Home health care can provide a variety of benefits to support activities of daily living as well as 24/7 nursing care, disease management, ostomy and catheter management, surgical after care/wound care, medication management and care for high risk pregnancies, infants and children.
If the only thing keeping a patient in the hospital is the need for intravenous medications, there is good news: there is now a way to manage infusion therapy at home.
- Home Health Care Can Provide Physical Therapy and Occupational Therapy
If you’ve had surgery and you’ll be needing physical or occupational therapy, you don’t have to go to a rehabilitation facility. Pemi-Baker Hospice & Home Health offer at-home therapy services. Another benefit that at-home therapy provides, is the opportunity to assess the safety and accessibility of the home environment. A therapist’s trained eyes can spot fall hazards or bathroom dangers and provide helpful preventive advice.
- Hospice Provides Dignity for Many
Home care and hospice workers believe that those at the end of their lives deserve the right to pass peacefully and on their own terms. The elderly often far prefer to stay in the comfort of their homes, where they feel freer and are at less risk of contracting other illnesses. The existence of hospice makes this level of freedom available to many who otherwise would not have had it. Hospice care offers 24/7 clinical support, medication and pain management, assistance with daily living activities, medical supplies and equipment, volunteer support and companionship, social, spiritual and grief support from social workers and chaplains, for the whole family.
- Hospice Month Gives us a Chance to Improve Caregivers’ Lives
These family members and/or professionals dedicate physical, emotional, and mental energy to each one of the individuals in their care, and often deal with the emotional fallout when the terminally ill take a turn for the worst or pass away. Pemi-Baker offers advice and support in the home to the families they are caring for and also offers a Caregiver Support group every first Wednesday of the month at 10:00am in person or via ZOOM.
- Hospice Proves the Healing Power of the Home and Loved Ones
The elderly who wish to retain the freedom of staying in their home and ending their lives on their own terms experience true psychological benefits. Their comfortable surroundings allow them to end their lives with a sense of dignity, which is incredibly valuable. In fact, home care harkens back to older days, when tending to the terminally ill at home was the standard. There’s always the added benefit of being closer to their loved ones in their final days.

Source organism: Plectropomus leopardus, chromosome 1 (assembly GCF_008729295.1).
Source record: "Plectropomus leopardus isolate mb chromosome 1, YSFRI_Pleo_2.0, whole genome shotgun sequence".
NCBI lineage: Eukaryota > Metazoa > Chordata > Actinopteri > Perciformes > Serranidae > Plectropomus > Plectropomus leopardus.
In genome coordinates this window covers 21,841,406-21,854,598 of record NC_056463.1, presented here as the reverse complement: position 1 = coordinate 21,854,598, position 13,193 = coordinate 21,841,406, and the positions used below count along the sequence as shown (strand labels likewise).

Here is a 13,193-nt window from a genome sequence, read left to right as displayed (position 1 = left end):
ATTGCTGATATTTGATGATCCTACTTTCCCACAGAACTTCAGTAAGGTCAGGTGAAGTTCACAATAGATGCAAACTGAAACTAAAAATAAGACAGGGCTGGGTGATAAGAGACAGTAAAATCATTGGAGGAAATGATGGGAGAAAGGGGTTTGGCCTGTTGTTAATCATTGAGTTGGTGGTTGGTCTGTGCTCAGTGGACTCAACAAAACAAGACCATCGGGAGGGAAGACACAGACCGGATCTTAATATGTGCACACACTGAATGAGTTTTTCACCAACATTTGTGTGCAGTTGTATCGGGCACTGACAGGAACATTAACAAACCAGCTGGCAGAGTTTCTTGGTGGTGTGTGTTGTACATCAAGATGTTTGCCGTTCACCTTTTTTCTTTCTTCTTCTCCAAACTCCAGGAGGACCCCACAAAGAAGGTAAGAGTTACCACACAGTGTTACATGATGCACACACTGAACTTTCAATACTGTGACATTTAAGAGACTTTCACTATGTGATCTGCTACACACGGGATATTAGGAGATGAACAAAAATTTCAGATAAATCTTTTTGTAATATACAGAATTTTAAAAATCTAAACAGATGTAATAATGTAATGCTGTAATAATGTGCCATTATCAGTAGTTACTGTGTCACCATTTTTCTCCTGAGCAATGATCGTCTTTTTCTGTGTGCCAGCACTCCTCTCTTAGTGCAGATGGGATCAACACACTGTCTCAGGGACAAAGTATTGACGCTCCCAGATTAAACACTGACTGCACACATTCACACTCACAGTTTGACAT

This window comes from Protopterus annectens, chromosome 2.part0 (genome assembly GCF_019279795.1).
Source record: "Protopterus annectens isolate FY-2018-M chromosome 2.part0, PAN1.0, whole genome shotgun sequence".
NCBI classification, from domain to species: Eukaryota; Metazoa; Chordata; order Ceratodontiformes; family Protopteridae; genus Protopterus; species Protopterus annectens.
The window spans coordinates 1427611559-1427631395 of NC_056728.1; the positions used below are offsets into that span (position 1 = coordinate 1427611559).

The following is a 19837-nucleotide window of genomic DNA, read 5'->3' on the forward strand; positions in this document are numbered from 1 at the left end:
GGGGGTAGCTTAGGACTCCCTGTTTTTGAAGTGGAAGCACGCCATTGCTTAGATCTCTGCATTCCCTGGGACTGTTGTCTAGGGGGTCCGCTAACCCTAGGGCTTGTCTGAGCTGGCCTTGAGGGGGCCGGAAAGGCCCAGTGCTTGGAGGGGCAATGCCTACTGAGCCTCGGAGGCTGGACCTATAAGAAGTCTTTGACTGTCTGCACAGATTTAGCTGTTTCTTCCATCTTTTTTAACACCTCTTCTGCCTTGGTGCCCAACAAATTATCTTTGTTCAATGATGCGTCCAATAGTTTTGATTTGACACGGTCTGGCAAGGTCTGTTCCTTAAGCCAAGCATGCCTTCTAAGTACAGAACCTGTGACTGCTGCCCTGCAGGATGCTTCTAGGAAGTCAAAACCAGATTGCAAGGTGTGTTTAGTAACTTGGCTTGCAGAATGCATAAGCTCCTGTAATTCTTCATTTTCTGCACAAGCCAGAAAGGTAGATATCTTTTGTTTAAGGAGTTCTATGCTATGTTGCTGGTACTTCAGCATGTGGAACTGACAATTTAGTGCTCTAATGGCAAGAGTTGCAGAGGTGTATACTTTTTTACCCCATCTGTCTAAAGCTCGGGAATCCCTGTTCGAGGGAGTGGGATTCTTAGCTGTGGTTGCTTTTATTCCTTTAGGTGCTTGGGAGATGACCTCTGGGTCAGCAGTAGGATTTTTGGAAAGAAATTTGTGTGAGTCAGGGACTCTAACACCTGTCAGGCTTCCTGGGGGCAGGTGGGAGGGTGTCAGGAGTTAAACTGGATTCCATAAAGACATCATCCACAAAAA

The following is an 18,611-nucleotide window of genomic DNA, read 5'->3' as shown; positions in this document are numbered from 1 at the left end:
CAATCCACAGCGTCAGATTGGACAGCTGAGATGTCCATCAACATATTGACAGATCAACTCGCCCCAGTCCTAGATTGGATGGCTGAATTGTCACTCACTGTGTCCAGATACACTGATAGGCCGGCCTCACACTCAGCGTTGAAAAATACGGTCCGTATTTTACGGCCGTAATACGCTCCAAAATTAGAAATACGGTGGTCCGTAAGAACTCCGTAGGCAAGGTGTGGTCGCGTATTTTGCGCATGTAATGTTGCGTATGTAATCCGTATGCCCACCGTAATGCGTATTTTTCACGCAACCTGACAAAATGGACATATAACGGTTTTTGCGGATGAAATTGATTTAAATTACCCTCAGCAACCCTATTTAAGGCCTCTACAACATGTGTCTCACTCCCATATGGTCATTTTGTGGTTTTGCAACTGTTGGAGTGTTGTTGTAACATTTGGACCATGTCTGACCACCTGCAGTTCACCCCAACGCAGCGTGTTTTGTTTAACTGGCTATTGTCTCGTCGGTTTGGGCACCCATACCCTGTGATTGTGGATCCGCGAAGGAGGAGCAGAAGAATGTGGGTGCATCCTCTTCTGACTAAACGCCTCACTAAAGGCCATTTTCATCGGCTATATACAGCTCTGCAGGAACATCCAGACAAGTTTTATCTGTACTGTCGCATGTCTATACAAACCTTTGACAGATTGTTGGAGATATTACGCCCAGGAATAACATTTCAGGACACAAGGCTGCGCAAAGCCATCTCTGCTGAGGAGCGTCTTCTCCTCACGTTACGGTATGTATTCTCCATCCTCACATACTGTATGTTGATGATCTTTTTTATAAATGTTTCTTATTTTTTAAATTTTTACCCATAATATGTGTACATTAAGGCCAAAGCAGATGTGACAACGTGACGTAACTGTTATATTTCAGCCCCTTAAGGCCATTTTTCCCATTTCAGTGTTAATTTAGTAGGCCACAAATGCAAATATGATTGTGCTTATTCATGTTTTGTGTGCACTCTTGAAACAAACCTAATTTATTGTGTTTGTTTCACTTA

If you think you or your loved one would benefit from home health care, palliative care or hospice care we urge you to visit our website to learn more or call to speak directly to a professional who will guide you.
With over 50 years of experience, serving clients from 28 towns in central and northern New Hampshire, Pemi-Baker Hospice & Home Health is committed to creating healthier communities. Services include at-home healthcare (VNA), hospice and palliative care, and Community Programs including: American Red Cross CPR/AED/FA, Caregiver Support Groups and Grief and Bereavement Support Groups. Providing compassionate care with experienced staff who are trained, certified professionals in the business because of their hearts. In your time of need, we’re right where you need us.
Pemi-Baker is located at 101 Boulder Point Drive, Suite 3, Plymouth, NH. To contact us please call: 603-536-2232 or email: email@example.com Like our Facebook Page: @PBCH4
~written by Anna Swanson
Pemi-Baker Community Health is partnering with the Central NH Regional Public Health Network (RPHN) to bring COVID-19 vaccine to homebound patients within their 22 town service area. This unique collaboration is just one example of many partnerships the Central NH RPHN has throughout the region addressing complex public health issues.
The Central NH RPHN is one of 13 regional public health networks funded by the New Hampshire Department of Health and Human Services (DHHS) to convene, coordinate, and facilitate an ongoing network of partners to address the delivery of public health services. Services can include: public health emergency preparedness, substance use disorder, and other disease prevention and health promotion activities to improve population health and community resilience.